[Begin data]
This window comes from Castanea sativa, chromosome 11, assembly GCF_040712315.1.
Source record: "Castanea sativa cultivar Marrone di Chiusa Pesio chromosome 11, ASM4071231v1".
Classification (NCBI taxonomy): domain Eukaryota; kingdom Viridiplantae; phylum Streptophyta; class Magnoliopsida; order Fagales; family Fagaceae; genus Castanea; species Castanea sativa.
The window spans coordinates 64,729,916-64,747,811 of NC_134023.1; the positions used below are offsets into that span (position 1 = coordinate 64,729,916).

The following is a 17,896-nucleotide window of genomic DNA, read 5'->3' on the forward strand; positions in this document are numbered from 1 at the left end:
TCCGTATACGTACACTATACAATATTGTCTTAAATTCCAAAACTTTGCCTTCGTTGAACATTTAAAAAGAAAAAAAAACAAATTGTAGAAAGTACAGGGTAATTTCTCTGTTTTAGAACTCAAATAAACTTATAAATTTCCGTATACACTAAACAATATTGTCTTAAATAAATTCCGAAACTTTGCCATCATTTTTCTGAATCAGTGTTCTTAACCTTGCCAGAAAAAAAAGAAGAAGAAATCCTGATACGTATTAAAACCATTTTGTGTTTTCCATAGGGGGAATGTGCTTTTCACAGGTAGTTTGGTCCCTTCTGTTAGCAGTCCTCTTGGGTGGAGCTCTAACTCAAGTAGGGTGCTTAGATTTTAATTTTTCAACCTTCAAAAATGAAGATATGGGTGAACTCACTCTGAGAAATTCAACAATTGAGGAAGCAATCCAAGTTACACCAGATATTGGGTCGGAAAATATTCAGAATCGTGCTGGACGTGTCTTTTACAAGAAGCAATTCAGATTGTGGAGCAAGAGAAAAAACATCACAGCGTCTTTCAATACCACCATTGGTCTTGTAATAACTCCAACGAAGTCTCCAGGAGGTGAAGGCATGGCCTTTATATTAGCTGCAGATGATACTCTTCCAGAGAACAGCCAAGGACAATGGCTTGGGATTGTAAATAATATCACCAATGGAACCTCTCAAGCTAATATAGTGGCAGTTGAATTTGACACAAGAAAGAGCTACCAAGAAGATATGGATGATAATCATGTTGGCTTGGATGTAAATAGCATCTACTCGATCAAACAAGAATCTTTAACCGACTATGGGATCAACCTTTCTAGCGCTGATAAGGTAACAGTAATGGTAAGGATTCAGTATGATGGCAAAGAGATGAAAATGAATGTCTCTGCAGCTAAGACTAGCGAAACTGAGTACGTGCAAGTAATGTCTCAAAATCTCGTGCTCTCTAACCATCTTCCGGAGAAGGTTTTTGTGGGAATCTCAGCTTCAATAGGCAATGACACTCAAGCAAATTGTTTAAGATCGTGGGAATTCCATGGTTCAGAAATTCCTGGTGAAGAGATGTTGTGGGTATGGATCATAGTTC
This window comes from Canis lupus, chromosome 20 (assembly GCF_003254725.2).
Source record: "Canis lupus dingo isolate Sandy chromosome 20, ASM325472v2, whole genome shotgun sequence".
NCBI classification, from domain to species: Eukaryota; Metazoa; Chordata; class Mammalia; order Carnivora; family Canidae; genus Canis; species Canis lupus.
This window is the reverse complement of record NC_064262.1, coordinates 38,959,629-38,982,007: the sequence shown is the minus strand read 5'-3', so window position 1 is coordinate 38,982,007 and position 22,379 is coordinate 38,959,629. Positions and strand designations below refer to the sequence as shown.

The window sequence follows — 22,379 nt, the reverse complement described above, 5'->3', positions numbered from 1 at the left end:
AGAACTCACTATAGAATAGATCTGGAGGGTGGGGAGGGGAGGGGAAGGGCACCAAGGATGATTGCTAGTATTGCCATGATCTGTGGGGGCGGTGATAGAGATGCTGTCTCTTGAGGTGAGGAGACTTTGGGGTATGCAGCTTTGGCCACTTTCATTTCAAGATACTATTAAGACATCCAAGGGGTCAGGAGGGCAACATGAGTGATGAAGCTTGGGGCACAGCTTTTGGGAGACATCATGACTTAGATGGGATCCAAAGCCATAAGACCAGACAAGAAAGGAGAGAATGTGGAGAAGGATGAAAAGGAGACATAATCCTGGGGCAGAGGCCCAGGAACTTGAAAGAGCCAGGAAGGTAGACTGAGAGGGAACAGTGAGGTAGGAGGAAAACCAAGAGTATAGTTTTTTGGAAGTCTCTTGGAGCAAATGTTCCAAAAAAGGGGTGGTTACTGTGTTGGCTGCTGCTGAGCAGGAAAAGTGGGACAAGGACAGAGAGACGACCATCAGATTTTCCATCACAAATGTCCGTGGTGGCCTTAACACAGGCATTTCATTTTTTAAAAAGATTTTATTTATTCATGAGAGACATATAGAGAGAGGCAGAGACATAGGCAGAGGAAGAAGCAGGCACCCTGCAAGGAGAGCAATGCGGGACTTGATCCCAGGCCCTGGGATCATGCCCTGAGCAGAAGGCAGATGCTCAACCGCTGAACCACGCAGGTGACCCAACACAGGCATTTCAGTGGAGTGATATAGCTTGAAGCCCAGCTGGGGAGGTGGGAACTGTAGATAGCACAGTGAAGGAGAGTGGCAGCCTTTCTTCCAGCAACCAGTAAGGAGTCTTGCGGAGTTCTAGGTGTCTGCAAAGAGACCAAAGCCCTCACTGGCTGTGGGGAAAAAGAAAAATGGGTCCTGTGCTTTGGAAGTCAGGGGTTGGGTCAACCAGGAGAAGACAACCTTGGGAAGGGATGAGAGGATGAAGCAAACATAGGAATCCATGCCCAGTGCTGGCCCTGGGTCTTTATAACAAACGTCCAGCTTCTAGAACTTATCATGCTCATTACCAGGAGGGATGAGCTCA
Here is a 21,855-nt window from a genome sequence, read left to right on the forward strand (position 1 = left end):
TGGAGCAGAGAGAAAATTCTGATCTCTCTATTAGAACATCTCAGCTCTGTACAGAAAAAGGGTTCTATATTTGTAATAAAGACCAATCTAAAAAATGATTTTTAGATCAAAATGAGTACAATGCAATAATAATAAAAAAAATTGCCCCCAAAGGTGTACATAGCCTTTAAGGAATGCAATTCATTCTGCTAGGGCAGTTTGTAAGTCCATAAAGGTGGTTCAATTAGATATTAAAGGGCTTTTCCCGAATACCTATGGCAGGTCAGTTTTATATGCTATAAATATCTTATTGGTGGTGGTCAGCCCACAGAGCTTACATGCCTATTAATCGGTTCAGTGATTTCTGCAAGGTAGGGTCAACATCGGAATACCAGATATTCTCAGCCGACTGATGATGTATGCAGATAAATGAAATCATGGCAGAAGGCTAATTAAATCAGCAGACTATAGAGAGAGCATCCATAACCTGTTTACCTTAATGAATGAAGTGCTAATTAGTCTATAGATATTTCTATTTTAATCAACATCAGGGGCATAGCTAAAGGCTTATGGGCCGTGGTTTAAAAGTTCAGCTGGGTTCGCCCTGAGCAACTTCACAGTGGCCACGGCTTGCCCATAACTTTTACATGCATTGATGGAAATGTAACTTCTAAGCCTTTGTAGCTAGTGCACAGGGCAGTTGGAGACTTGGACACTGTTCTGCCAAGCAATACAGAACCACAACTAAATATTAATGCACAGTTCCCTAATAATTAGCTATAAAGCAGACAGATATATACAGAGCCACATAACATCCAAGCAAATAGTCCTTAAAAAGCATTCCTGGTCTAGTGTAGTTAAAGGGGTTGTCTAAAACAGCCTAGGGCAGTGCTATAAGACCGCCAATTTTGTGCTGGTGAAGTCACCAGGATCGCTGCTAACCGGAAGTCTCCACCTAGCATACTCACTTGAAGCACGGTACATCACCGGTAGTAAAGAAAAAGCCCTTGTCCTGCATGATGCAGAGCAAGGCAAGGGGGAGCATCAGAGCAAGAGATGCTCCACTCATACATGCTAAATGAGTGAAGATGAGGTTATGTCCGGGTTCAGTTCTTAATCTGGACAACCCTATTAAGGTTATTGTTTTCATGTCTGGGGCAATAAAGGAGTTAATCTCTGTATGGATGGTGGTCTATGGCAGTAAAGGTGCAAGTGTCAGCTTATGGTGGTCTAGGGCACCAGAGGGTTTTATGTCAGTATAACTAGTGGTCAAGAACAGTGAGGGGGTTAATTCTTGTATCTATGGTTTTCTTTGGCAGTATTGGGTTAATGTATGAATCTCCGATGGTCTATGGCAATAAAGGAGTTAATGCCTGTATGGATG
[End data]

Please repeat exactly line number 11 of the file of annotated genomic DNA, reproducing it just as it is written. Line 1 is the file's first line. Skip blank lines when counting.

The window sequence follows — 22,379 nt, the reverse complement described above, 5'->3', positions numbered from 1 at the left end: